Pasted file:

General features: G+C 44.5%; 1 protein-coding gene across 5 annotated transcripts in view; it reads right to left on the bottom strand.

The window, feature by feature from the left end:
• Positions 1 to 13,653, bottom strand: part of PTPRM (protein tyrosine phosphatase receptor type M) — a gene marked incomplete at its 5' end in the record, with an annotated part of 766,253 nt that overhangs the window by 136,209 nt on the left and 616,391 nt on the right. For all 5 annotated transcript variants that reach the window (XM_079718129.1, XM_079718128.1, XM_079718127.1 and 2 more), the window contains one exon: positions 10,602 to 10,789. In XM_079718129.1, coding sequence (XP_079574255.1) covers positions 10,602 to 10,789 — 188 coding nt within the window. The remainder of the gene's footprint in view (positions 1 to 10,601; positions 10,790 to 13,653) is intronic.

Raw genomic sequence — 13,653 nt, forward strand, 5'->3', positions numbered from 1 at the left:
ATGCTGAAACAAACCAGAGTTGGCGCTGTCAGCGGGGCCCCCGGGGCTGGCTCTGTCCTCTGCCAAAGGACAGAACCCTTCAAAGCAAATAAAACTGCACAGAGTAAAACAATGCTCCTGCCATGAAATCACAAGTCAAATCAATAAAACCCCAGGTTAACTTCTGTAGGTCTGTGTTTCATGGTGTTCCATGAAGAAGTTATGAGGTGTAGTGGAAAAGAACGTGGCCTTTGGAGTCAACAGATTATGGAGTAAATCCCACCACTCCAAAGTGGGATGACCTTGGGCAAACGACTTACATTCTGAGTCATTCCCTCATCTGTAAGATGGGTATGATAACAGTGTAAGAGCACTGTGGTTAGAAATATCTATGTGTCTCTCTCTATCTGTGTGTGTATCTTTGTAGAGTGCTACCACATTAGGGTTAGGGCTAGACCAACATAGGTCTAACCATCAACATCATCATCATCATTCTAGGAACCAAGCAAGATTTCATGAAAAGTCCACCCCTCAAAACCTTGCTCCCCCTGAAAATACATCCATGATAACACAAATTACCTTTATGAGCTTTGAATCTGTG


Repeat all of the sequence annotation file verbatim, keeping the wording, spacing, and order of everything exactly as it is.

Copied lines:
General features: G+C 44.5%; 1 protein-coding gene across 5 annotated transcripts in view; it reads right to left on the bottom strand.

The window, feature by feature from the left end:
• Positions 1 to 13,653, bottom strand: part of PTPRM (protein tyrosine phosphatase receptor type M) — a gene marked incomplete at its 5' end in the record, with an annotated part of 766,253 nt that overhangs the window by 136,209 nt on the left and 616,391 nt on the right. For all 5 annotated transcript variants that reach the window (XM_079718129.1, XM_079718128.1, XM_079718127.1 and 2 more), the window contains one exon: positions 10,602 to 10,789. In XM_079718129.1, coding sequence (XP_079574255.1) covers positions 10,602 to 10,789 — 188 coding nt within the window. The remainder of the gene's footprint in view (positions 1 to 10,601; positions 10,790 to 13,653) is intronic.

Raw genomic sequence — 13,653 nt, forward strand, 5'->3', positions numbered from 1 at the left:
ATGCTGAAACAAACCAGAGTTGGCGCTGTCAGCGGGGCCCCCGGGGCTGGCTCTGTCCTCTGCCAAAGGACAGAACCCTTCAAAGCAAATAAAACTGCACAGAGTAAAACAATGCTCCTGCCATGAAATCACAAGTCAAATCAATAAAACCCCAGGTTAACTTCTGTAGGTCTGTGTTTCATGGTGTTCCATGAAGAAGTTATGAGGTGTAGTGGAAAAGAACGTGGCCTTTGGAGTCAACAGATTATGGAGTAAATCCCACCACTCCAAAGTGGGATGACCTTGGGCAAACGACTTACATTCTGAGTCATTCCCTCATCTGTAAGATGGGTATGATAACAGTGTAAGAGCACTGTGGTTAGAAATATCTATGTGTCTCTCTCTATCTGTGTGTGTATCTTTGTAGAGTGCTACCACATTAGGGTTAGGGCTAGACCAACATAGGTCTAACCATCAACATCATCATCATCATTCTAGGAACCAAGCAAGATTTCATGAAAAGTCCACCCCTCAAAACCTTGCTCCCCCTGAAAATACATCCATGATAACACAAATTACCTTTATGAGCTTTGAATCTGTG